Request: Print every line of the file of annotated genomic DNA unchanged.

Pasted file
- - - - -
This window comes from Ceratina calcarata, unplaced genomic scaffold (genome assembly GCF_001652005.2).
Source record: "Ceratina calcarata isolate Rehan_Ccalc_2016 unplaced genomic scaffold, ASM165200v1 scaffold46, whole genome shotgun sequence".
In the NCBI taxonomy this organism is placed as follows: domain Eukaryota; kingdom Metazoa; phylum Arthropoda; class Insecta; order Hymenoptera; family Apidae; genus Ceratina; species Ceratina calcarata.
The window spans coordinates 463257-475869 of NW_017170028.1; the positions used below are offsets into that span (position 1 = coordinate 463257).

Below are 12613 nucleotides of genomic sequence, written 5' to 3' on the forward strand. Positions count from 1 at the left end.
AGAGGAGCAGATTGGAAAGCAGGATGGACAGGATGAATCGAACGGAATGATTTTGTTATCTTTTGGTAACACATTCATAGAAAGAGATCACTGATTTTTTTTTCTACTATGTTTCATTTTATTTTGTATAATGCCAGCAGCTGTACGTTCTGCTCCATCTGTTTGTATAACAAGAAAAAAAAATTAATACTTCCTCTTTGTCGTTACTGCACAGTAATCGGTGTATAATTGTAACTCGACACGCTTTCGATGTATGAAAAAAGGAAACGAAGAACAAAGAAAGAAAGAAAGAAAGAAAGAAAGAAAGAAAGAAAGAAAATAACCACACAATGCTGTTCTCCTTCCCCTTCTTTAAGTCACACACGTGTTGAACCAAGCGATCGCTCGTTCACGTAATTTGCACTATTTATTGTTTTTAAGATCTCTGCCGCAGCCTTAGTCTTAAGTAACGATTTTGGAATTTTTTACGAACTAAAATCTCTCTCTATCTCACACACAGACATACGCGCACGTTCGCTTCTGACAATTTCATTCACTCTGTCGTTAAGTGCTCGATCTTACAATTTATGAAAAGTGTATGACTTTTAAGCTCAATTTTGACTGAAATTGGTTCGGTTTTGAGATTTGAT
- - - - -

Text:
This window comes from Ceratina calcarata, unplaced genomic scaffold (genome assembly GCF_001652005.2).
Source record: "Ceratina calcarata isolate Rehan_Ccalc_2016 unplaced genomic scaffold, ASM165200v1 scaffold46, whole genome shotgun sequence".
In the NCBI taxonomy this organism is placed as follows: domain Eukaryota; kingdom Metazoa; phylum Arthropoda; class Insecta; order Hymenoptera; family Apidae; genus Ceratina; species Ceratina calcarata.
The window spans coordinates 463257-475869 of NW_017170028.1; the positions used below are offsets into that span (position 1 = coordinate 463257).

Below are 12613 nucleotides of genomic sequence, written 5' to 3' on the forward strand. Positions count from 1 at the left end.
AGAGGAGCAGATTGGAAAGCAGGATGGACAGGATGAATCGAACGGAATGATTTTGTTATCTTTTGGTAACACATTCATAGAAAGAGATCACTGATTTTTTTTTCTACTATGTTTCATTTTATTTTGTATAATGCCAGCAGCTGTACGTTCTGCTCCATCTGTTTGTATAACAAGAAAAAAAAATTAATACTTCCTCTTTGTCGTTACTGCACAGTAATCGGTGTATAATTGTAACTCGACACGCTTTCGATGTATGAAAAAAGGAAACGAAGAACAAAGAAAGAAAGAAAGAAAGAAAGAAAGAAAGAAAGAAAGAAAATAACCACACAATGCTGTTCTCCTTCCCCTTCTTTAAGTCACACACGTGTTGAACCAAGCGATCGCTCGTTCACGTAATTTGCACTATTTATTGTTTTTAAGATCTCTGCCGCAGCCTTAGTCTTAAGTAACGATTTTGGAATTTTTTACGAACTAAAATCTCTCTCTATCTCACACACAGACATACGCGCACGTTCGCTTCTGACAATTTCATTCACTCTGTCGTTAAGTGCTCGATCTTACAATTTATGAAAAGTGTATGACTTTTAAGCTCAATTTTGACTGAAATTGGTTCGGTTTTGAGATTTGAT